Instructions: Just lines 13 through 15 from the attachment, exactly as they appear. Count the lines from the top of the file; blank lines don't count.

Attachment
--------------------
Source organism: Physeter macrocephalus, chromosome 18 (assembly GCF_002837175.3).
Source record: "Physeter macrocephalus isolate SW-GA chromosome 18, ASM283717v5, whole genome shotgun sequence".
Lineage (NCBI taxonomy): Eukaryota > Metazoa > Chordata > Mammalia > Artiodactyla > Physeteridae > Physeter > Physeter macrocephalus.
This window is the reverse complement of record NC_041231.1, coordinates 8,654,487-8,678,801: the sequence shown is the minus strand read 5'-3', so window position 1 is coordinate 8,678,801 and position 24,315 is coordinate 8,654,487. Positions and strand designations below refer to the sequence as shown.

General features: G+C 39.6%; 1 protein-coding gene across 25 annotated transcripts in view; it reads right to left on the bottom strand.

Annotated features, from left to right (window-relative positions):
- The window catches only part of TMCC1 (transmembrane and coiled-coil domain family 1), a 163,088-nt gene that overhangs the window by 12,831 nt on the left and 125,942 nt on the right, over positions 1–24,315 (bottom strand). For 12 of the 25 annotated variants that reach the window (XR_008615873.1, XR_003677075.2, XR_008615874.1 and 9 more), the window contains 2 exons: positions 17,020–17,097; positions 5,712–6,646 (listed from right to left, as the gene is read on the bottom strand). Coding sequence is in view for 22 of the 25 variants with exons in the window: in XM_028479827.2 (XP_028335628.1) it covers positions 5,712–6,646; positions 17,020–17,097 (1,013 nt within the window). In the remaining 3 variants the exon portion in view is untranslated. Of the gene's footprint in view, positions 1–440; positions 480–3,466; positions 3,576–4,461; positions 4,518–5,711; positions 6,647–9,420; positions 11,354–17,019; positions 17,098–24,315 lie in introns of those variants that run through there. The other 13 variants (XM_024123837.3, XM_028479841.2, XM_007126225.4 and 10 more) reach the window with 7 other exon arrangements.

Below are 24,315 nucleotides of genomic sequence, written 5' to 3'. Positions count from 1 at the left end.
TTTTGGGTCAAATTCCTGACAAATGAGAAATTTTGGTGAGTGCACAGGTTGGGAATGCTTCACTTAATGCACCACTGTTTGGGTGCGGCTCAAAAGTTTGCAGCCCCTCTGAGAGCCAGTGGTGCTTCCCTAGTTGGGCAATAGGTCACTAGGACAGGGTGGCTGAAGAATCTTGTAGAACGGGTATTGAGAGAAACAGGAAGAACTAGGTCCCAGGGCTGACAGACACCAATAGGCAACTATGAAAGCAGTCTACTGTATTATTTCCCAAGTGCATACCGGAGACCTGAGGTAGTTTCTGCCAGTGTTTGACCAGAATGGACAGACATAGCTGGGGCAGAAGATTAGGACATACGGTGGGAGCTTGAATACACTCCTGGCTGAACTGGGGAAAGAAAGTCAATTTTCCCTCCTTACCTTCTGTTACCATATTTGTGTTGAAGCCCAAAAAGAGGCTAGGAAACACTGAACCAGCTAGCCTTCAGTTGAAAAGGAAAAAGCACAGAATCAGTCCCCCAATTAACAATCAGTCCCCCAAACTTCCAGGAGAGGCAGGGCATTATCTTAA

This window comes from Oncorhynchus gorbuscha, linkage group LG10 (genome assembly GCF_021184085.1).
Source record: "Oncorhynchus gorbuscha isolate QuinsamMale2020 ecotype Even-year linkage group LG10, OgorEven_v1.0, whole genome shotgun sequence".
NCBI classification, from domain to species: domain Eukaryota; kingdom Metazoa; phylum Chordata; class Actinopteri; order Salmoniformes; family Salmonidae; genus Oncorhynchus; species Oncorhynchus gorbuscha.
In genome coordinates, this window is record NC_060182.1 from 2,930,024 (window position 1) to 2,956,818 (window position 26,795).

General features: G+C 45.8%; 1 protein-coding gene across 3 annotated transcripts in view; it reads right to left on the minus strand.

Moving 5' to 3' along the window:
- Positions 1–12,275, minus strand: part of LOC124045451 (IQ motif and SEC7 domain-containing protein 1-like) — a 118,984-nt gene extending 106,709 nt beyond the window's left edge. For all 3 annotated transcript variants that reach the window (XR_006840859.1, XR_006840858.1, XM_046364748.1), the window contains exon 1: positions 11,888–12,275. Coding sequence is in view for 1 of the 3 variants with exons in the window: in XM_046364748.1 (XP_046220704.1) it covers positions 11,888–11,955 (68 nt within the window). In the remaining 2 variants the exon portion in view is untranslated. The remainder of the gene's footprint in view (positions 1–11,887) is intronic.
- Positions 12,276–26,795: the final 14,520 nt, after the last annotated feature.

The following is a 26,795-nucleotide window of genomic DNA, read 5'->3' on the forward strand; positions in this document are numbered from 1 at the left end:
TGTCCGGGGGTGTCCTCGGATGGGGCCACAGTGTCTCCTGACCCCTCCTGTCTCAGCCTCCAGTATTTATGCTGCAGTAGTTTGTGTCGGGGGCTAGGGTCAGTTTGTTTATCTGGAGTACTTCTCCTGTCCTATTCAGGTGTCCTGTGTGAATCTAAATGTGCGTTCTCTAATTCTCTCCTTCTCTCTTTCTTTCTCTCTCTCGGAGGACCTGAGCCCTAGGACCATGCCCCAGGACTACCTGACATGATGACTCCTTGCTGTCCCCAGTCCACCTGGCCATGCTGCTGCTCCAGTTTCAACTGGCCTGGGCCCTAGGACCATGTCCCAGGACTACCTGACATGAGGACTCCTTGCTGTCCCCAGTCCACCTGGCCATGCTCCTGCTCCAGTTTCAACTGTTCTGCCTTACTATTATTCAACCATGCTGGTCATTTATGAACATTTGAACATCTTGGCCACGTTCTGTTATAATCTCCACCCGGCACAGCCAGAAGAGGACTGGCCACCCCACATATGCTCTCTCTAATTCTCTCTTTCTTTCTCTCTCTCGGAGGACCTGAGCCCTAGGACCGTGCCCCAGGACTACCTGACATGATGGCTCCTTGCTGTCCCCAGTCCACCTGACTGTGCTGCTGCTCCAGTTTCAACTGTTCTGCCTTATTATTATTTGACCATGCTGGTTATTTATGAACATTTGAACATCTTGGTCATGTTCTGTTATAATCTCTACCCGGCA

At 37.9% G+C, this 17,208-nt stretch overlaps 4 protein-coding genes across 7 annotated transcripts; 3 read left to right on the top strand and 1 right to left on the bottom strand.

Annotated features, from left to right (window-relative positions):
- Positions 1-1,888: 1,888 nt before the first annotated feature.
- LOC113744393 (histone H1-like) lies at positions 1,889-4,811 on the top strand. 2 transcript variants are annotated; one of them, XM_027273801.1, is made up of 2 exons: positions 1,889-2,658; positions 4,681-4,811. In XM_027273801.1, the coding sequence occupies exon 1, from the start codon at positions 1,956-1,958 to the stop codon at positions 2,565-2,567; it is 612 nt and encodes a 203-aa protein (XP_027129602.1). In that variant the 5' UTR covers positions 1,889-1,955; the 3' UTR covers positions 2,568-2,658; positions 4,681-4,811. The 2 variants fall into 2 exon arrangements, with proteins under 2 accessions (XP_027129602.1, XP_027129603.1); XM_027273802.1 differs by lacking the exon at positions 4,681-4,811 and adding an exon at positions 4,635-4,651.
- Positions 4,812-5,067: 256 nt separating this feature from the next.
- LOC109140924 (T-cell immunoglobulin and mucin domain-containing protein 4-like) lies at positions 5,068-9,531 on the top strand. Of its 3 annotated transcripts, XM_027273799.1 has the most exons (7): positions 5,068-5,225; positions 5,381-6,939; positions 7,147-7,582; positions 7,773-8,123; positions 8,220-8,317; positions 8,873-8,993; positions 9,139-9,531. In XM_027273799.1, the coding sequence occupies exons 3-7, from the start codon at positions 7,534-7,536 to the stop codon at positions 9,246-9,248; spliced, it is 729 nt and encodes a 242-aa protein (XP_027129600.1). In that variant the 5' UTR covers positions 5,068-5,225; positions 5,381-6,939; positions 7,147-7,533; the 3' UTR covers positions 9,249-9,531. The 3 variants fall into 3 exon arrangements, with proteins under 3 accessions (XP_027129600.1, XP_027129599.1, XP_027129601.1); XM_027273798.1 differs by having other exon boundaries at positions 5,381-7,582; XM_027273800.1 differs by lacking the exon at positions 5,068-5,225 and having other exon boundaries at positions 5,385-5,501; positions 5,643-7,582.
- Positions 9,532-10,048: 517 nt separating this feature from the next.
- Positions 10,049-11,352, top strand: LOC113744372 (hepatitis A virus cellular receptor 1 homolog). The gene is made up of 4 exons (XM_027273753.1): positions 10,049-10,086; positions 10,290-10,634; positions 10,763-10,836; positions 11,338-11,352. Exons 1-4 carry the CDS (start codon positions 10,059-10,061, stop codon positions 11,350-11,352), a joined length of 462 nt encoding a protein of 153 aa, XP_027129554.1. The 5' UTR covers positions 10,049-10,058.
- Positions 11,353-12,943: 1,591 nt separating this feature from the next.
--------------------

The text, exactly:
In genome coordinates, this window is record NC_060182.1 from 2,930,024 (window position 1) to 2,956,818 (window position 26,795).

General features: G+C 45.8%; 1 protein-coding gene across 3 annotated transcripts in view; it reads right to left on the minus strand.

Moving 5' to 3' along the window: